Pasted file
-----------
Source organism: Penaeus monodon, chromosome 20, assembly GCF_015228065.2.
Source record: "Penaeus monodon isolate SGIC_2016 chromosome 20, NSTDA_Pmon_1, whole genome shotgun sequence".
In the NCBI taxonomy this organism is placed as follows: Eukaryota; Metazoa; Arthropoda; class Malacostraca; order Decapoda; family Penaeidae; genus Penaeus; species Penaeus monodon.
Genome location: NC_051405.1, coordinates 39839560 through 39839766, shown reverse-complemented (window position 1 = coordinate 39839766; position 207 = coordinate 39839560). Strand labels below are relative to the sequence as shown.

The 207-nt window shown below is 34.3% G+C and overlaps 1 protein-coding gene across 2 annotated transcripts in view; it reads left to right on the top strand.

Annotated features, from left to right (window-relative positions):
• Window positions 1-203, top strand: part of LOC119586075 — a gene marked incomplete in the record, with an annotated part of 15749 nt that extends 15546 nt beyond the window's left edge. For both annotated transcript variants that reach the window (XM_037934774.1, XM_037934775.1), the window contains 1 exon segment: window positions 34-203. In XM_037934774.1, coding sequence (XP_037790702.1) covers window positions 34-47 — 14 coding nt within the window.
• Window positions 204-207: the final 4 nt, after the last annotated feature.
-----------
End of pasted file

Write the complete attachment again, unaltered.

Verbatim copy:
Source organism: Penaeus monodon, chromosome 20, assembly GCF_015228065.2.
Source record: "Penaeus monodon isolate SGIC_2016 chromosome 20, NSTDA_Pmon_1, whole genome shotgun sequence".
In the NCBI taxonomy this organism is placed as follows: Eukaryota; Metazoa; Arthropoda; class Malacostraca; order Decapoda; family Penaeidae; genus Penaeus; species Penaeus monodon.
Genome location: NC_051405.1, coordinates 39839560 through 39839766, shown reverse-complemented (window position 1 = coordinate 39839766; position 207 = coordinate 39839560). Strand labels below are relative to the sequence as shown.

The 207-nt window shown below is 34.3% G+C and overlaps 1 protein-coding gene across 2 annotated transcripts in view; it reads left to right on the top strand.

Annotated features, from left to right (window-relative positions):
• Window positions 1-203, top strand: part of LOC119586075 — a gene marked incomplete in the record, with an annotated part of 15749 nt that extends 15546 nt beyond the window's left edge. For both annotated transcript variants that reach the window (XM_037934774.1, XM_037934775.1), the window contains 1 exon segment: window positions 34-203. In XM_037934774.1, coding sequence (XP_037790702.1) covers window positions 34-47 — 14 coding nt within the window.
• Window positions 204-207: the final 4 nt, after the last annotated feature.